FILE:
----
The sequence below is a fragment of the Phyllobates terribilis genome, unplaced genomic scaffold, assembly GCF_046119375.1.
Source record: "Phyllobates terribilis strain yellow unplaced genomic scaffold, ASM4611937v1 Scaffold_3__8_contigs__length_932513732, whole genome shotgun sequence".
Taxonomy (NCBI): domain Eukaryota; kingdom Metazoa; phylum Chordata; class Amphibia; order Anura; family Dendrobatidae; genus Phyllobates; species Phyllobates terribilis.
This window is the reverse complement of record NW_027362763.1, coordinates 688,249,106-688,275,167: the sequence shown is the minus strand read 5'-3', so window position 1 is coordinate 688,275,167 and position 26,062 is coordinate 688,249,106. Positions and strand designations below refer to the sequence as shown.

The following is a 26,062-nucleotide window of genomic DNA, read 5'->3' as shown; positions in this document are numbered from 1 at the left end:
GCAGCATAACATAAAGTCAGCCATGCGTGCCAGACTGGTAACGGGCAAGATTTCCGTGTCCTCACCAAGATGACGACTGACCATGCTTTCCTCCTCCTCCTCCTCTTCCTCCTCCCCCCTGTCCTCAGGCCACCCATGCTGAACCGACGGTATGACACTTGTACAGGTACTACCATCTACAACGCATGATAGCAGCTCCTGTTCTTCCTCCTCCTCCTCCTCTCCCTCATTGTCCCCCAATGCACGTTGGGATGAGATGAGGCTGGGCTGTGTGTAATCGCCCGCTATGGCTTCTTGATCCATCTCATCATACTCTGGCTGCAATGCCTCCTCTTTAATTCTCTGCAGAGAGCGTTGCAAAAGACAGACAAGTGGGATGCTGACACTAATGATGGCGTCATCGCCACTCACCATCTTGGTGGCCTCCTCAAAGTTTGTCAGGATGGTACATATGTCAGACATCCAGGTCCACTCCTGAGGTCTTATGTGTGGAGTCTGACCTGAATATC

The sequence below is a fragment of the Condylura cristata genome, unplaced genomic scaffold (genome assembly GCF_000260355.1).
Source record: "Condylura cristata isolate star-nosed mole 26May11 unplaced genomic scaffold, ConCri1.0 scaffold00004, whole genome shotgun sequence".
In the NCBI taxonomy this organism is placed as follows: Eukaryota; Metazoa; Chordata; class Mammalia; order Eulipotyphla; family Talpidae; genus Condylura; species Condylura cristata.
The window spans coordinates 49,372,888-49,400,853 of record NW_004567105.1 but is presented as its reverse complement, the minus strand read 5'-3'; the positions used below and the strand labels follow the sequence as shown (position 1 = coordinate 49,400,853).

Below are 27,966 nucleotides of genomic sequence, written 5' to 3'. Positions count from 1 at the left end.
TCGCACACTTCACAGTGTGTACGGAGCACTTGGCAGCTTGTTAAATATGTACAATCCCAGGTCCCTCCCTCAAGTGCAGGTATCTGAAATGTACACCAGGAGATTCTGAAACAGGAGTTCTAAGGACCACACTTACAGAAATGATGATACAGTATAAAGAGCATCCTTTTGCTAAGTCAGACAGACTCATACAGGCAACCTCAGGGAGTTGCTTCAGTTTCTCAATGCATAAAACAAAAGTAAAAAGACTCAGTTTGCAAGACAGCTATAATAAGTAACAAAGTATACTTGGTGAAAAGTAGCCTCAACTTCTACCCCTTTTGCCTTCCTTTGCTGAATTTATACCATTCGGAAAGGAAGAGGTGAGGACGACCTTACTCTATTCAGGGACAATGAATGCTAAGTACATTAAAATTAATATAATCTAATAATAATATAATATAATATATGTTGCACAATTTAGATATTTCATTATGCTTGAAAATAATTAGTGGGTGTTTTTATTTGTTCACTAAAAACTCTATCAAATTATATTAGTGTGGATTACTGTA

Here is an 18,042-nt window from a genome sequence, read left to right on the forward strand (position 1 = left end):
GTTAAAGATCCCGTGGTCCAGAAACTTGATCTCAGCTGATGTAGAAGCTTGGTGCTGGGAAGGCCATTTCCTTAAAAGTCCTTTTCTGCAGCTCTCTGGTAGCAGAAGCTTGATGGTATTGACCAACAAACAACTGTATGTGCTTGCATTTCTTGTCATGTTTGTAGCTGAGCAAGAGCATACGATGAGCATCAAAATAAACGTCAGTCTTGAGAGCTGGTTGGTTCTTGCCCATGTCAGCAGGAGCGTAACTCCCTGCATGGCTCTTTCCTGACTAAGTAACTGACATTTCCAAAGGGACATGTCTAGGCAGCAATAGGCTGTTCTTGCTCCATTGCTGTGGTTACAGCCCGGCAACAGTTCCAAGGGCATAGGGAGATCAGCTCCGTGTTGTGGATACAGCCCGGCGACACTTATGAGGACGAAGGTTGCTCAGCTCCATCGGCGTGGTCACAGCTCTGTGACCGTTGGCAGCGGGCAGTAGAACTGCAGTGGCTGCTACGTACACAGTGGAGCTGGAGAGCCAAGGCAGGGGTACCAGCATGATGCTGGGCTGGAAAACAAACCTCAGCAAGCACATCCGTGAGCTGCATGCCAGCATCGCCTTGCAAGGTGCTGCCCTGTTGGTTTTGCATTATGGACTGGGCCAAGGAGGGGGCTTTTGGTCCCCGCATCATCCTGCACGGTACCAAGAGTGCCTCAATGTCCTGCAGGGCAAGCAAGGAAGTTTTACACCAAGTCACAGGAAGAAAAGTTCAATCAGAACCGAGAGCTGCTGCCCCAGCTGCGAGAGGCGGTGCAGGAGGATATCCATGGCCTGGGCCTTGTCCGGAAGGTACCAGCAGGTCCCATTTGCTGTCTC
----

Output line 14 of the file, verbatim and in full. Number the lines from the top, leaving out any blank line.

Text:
GTTAAAGATCCCGTGGTCCAGAAACTTGATCTCAGCTGATGTAGAAGCTTGGTGCTGGGAAGGCCATTTCCTTAAAAGTCCTTTTCTGCAGCTCTCTGGTAGCAGAAGCTTGATGGTATTGACCAACAAACAACTGTATGTGCTTGCATTTCTTGTCATGTTTGTAGCTGAGCAAGAGCATACGATGAGCATCAAAATAAACGTCAGTCTTGAGAGCTGGTTGGTTCTTGCCCATGTCAGCAGGAGCGTAACTCCCTGCATGGCTCTTTCCTGACTAAGTAACTGACATTTCCAAAGGGACATGTCTAGGCAGCAATAGGCTGTTCTTGCTCCATTGCTGTGGTTACAGCCCGGCAACAGTTCCAAGGGCATAGGGAGATCAGCTCCGTGTTGTGGATACAGCCCGGCGACACTTATGAGGACGAAGGTTGCTCAGCTCCATCGGCGTGGTCACAGCTCTGTGACCGTTGGCAGCGGGCAGTAGAACTGCAGTGGCTGCTACGTACACAGTGGAGCTGGAGAGCCAAGGCAGGGGTACCAGCATGATGCTGGGCTGGAAAACAAACCTCAGCAAGCACATCCGTGAGCTGCATGCCAGCATCGCCTTGCAAGGTGCTGCCCTGTTGGTTTTGCATTATGGACTGGGCCAAGGAGGGGGCTTTTGGTCCCCGCATCATCCTGCACGGTACCAAGAGTGCCTCAATGTCCTGCAGGGCAAGCAAGGAAGTTTTACACCAAGTCACAGGAAGAAAAGTTCAATCAGAACCGAGAGCTGCTGCCCCAGCTGCGAGAGGCGGTGCAGGAGGATATCCATGGCCTGGGCCTTGTCCGGAAGGTACCAGCAGGTCCCATTTGCTGTCTC